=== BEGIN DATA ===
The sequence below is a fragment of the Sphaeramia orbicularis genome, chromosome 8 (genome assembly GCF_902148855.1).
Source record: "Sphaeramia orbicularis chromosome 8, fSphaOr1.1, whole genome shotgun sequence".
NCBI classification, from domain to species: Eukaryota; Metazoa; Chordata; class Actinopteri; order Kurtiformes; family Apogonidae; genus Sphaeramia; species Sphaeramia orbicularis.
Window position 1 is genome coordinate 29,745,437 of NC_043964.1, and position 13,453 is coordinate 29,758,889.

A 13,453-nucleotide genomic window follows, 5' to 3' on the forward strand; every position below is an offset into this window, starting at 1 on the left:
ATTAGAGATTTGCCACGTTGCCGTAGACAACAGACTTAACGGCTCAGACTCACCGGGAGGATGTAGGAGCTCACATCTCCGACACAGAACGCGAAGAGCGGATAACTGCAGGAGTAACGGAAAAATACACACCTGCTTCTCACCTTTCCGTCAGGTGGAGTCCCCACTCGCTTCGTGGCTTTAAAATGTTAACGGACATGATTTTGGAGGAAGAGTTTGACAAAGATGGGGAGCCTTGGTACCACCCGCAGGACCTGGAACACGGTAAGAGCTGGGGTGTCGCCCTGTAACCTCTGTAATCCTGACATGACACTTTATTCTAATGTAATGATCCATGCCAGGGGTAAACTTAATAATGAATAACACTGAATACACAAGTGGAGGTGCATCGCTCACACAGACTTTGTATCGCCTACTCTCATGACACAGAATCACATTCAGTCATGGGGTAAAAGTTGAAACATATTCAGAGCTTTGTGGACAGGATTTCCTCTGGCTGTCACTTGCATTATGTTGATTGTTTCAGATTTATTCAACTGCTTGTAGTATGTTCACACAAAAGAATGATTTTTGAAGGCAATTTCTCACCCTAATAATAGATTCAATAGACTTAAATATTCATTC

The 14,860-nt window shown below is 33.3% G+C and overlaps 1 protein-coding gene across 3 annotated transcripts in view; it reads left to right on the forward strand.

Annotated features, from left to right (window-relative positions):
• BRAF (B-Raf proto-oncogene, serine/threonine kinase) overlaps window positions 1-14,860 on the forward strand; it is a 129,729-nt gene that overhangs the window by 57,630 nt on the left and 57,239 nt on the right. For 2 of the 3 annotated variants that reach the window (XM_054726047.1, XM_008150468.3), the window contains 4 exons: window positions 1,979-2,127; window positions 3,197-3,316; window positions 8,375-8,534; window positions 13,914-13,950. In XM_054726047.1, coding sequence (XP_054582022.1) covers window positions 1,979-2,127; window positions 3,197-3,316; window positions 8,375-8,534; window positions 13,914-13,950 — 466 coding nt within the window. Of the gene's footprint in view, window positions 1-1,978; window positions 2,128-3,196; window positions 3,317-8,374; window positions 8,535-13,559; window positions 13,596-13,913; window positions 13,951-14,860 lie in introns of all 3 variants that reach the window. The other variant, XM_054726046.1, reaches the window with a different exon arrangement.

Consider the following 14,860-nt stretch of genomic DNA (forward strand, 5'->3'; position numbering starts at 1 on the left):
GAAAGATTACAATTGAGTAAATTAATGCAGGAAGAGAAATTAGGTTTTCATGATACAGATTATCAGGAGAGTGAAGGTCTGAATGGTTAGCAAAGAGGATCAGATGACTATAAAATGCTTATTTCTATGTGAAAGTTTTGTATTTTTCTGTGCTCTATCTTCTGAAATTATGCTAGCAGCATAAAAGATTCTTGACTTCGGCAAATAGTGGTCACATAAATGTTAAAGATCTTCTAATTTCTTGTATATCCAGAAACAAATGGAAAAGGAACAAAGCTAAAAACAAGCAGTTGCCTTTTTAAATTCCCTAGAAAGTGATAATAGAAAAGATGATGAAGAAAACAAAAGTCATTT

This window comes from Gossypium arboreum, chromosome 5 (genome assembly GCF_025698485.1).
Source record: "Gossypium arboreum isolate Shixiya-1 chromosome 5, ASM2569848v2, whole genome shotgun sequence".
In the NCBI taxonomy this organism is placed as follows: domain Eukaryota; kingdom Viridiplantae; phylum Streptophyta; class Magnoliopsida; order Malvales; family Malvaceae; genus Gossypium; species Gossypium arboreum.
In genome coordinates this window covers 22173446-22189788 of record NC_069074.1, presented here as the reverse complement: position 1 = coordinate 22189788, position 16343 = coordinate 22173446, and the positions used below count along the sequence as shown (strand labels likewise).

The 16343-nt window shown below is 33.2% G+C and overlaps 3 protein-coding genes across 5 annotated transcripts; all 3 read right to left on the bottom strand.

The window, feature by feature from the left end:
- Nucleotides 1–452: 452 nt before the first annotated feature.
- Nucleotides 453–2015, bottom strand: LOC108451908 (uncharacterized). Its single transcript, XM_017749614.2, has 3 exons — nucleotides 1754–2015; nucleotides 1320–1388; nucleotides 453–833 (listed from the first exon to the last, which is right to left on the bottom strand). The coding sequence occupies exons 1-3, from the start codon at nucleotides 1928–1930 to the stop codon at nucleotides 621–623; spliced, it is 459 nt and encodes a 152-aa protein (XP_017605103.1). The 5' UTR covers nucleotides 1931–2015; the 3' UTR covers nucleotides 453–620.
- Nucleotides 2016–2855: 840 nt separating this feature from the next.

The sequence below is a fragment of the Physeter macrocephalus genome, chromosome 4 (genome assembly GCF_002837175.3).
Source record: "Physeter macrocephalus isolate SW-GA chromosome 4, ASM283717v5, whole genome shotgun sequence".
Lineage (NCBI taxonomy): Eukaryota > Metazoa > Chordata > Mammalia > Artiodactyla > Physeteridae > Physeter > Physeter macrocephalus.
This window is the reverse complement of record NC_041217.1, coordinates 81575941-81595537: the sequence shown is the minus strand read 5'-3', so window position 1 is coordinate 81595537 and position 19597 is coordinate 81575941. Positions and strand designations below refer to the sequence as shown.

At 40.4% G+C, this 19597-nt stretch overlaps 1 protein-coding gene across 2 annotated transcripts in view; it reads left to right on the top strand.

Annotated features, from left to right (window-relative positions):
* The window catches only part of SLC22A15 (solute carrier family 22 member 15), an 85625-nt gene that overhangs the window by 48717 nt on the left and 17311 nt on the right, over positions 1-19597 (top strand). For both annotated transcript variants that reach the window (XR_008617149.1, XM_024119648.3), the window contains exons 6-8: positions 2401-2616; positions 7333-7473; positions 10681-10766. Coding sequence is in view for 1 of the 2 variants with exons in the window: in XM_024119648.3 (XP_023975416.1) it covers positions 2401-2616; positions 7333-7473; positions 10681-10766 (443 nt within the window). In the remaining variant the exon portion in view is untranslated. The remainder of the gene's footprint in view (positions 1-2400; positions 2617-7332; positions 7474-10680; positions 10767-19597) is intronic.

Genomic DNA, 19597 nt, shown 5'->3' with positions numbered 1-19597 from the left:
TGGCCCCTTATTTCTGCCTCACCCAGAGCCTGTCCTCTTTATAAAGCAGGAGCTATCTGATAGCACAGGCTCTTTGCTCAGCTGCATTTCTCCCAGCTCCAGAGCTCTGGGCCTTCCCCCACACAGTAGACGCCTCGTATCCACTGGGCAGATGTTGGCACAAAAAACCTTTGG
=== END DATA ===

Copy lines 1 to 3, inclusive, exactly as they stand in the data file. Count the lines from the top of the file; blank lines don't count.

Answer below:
The sequence below is a fragment of the Sphaeramia orbicularis genome, chromosome 8 (genome assembly GCF_902148855.1).
Source record: "Sphaeramia orbicularis chromosome 8, fSphaOr1.1, whole genome shotgun sequence".
NCBI classification, from domain to species: Eukaryota; Metazoa; Chordata; class Actinopteri; order Kurtiformes; family Apogonidae; genus Sphaeramia; species Sphaeramia orbicularis.